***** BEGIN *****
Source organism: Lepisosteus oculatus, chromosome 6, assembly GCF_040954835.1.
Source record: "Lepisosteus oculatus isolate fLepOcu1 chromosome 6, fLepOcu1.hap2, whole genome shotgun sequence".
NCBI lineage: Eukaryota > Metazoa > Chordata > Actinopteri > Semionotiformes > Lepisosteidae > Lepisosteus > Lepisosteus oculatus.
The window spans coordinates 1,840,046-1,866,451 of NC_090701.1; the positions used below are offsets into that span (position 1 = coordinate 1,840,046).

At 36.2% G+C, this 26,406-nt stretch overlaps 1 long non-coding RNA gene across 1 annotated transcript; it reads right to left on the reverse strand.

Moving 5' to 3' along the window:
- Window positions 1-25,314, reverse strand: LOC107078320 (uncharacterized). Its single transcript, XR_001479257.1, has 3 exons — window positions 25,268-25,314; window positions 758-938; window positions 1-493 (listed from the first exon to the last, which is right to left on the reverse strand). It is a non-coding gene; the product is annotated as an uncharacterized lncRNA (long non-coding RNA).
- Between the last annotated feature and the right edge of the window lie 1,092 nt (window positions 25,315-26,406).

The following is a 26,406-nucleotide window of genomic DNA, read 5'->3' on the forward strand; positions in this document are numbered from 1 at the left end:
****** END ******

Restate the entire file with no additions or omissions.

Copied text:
Source organism: Lepisosteus oculatus, chromosome 6, assembly GCF_040954835.1.
Source record: "Lepisosteus oculatus isolate fLepOcu1 chromosome 6, fLepOcu1.hap2, whole genome shotgun sequence".
NCBI lineage: Eukaryota > Metazoa > Chordata > Actinopteri > Semionotiformes > Lepisosteidae > Lepisosteus > Lepisosteus oculatus.
The window spans coordinates 1,840,046-1,866,451 of NC_090701.1; the positions used below are offsets into that span (position 1 = coordinate 1,840,046).

At 36.2% G+C, this 26,406-nt stretch overlaps 1 long non-coding RNA gene across 1 annotated transcript; it reads right to left on the reverse strand.

Moving 5' to 3' along the window:
- Window positions 1-25,314, reverse strand: LOC107078320 (uncharacterized). Its single transcript, XR_001479257.1, has 3 exons — window positions 25,268-25,314; window positions 758-938; window positions 1-493 (listed from the first exon to the last, which is right to left on the reverse strand). It is a non-coding gene; the product is annotated as an uncharacterized lncRNA (long non-coding RNA).
- Between the last annotated feature and the right edge of the window lie 1,092 nt (window positions 25,315-26,406).

The following is a 26,406-nucleotide window of genomic DNA, read 5'->3' on the forward strand; positions in this document are numbered from 1 at the left end: